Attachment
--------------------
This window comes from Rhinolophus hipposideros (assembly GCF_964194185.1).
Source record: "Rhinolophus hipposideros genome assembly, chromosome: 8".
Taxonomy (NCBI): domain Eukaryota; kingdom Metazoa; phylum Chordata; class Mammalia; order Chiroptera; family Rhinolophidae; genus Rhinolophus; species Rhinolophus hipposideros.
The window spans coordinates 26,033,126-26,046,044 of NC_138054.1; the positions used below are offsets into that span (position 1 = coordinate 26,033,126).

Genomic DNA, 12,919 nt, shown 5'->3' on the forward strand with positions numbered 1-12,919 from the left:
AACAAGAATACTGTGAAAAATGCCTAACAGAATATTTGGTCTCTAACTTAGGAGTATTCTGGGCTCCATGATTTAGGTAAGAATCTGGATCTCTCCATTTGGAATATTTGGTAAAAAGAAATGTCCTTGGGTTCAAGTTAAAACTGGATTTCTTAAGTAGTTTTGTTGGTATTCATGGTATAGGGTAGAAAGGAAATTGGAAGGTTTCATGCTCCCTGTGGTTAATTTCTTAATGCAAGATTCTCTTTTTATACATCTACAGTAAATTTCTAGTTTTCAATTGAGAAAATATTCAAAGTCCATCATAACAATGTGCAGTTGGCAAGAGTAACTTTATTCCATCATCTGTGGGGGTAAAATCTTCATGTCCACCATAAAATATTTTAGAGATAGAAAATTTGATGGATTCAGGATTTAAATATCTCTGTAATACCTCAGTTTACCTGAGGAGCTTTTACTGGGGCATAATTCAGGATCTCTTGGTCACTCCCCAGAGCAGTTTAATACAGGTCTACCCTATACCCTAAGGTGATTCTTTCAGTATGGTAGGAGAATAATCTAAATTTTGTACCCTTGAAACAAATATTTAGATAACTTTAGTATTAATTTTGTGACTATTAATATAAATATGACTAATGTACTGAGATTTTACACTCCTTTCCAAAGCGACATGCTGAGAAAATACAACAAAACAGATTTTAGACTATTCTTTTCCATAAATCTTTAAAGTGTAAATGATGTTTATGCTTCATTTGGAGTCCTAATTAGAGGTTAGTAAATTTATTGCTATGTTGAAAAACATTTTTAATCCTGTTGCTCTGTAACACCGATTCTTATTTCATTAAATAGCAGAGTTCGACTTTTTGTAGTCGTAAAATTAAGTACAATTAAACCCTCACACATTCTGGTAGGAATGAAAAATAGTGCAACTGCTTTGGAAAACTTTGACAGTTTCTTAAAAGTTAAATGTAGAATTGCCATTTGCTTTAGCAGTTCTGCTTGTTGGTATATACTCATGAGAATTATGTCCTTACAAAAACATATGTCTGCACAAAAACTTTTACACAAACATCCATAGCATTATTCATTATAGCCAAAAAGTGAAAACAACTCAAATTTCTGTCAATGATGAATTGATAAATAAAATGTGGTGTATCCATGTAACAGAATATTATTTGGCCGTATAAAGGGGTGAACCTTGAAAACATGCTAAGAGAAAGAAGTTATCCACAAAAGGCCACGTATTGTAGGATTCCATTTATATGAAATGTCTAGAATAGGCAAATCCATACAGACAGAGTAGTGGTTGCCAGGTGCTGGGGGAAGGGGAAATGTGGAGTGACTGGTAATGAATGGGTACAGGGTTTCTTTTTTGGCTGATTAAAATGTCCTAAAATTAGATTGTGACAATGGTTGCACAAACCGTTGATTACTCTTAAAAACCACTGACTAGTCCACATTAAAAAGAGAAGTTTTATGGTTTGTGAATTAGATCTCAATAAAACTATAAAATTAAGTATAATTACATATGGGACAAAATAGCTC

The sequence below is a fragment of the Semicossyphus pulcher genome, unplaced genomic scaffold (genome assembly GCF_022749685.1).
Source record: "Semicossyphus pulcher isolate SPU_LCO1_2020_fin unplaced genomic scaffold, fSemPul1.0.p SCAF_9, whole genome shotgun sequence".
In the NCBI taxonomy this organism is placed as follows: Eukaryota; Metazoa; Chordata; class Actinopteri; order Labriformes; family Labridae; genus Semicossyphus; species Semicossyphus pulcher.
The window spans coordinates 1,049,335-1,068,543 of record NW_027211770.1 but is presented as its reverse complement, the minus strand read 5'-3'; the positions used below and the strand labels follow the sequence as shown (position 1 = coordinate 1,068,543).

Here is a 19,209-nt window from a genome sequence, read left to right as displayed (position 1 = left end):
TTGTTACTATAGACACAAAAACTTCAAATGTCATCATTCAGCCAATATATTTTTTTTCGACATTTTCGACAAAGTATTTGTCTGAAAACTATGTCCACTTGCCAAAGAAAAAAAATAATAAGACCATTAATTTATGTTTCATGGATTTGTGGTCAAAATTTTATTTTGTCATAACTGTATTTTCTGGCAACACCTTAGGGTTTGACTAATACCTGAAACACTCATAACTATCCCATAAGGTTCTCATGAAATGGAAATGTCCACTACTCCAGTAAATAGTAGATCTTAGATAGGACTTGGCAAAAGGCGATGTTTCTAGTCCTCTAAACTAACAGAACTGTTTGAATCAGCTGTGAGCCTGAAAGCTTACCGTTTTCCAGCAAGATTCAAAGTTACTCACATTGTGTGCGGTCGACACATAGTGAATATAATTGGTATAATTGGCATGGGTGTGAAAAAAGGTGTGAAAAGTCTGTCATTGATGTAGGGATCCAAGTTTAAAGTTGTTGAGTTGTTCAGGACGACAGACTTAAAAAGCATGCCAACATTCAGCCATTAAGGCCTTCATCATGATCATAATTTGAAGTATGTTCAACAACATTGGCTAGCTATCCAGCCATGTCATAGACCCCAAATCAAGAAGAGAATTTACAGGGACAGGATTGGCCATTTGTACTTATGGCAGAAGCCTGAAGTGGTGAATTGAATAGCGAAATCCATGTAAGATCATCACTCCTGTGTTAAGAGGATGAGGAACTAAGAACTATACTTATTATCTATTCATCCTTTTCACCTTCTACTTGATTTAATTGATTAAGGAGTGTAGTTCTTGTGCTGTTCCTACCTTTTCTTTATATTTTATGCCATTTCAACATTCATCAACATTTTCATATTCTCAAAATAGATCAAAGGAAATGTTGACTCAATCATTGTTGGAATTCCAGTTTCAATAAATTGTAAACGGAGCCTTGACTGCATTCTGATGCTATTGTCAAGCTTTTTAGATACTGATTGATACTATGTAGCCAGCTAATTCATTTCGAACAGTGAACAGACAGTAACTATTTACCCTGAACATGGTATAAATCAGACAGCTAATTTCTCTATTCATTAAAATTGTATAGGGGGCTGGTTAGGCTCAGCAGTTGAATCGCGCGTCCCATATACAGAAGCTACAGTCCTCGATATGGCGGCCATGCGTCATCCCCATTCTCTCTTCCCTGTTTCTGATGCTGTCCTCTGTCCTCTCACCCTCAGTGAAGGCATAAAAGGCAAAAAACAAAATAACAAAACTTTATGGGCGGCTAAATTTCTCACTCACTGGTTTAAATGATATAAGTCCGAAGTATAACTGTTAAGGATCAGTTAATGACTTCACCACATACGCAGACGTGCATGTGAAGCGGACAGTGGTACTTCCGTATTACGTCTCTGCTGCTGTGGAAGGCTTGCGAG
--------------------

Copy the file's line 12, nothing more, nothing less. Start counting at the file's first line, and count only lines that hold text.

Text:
TTGTTACTATAGACACAAAAACTTCAAATGTCATCATTCAGCCAATATATTTTTTTTCGACATTTTCGACAAAGTATTTGTCTGAAAACTATGTCCACTTGCCAAAGAAAAAAAATAATAAGACCATTAATTTATGTTTCATGGATTTGTGGTCAAAATTTTATTTTGTCATAACTGTATTTTCTGGCAACACCTTAGGGTTTGACTAATACCTGAAACACTCATAACTATCCCATAAGGTTCTCATGAAATGGAAATGTCCACTACTCCAGTAAATAGTAGATCTTAGATAGGACTTGGCAAAAGGCGATGTTTCTAGTCCTCTAAACTAACAGAACTGTTTGAATCAGCTGTGAGCCTGAAAGCTTACCGTTTTCCAGCAAGATTCAAAGTTACTCACATTGTGTGCGGTCGACACATAGTGAATATAATTGGTATAATTGGCATGGGTGTGAAAAAAGGTGTGAAAAGTCTGTCATTGATGTAGGGATCCAAGTTTAAAGTTGTTGAGTTGTTCAGGACGACAGACTTAAAAAGCATGCCAACATTCAGCCATTAAGGCCTTCATCATGATCATAATTTGAAGTATGTTCAACAACATTGGCTAGCTATCCAGCCATGTCATAGACCCCAAATCAAGAAGAGAATTTACAGGGACAGGATTGGCCATTTGTACTTATGGCAGAAGCCTGAAGTGGTGAATTGAATAGCGAAATCCATGTAAGATCATCACTCCTGTGTTAAGAGGATGAGGAACTAAGAACTATACTTATTATCTATTCATCCTTTTCACCTTCTACTTGATTTAATTGATTAAGGAGTGTAGTTCTTGTGCTGTTCCTACCTTTTCTTTATATTTTATGCCATTTCAACATTCATCAACATTTTCATATTCTCAAAATAGATCAAAGGAAATGTTGACTCAATCATTGTTGGAATTCCAGTTTCAATAAATTGTAAACGGAGCCTTGACTGCATTCTGATGCTATTGTCAAGCTTTTTAGATACTGATTGATACTATGTAGCCAGCTAATTCATTTCGAACAGTGAACAGACAGTAACTATTTACCCTGAACATGGTATAAATCAGACAGCTAATTTCTCTATTCATTAAAATTGTATAGGGGGCTGGTTAGGCTCAGCAGTTGAATCGCGCGTCCCATATACAGAAGCTACAGTCCTCGATATGGCGGCCATGCGTCATCCCCATTCTCTCTTCCCTGTTTCTGATGCTGTCCTCTGTCCTCTCACCCTCAGTGAAGGCATAAAAGGCAAAAAACAAAATAACAAAACTTTATGGGCGGCTAAATTTCTCACTCACTGGTTTAAATGATATAAGTCCGAAGTATAACTGTTAAGGATCAGTTAATGACTTCACCACATACGCAGACGTGCATGTGAAGCGGACAGTGGTACTTCCGTATTACGTCTCTGCTGCTGTGGAAGGCTTGCGAG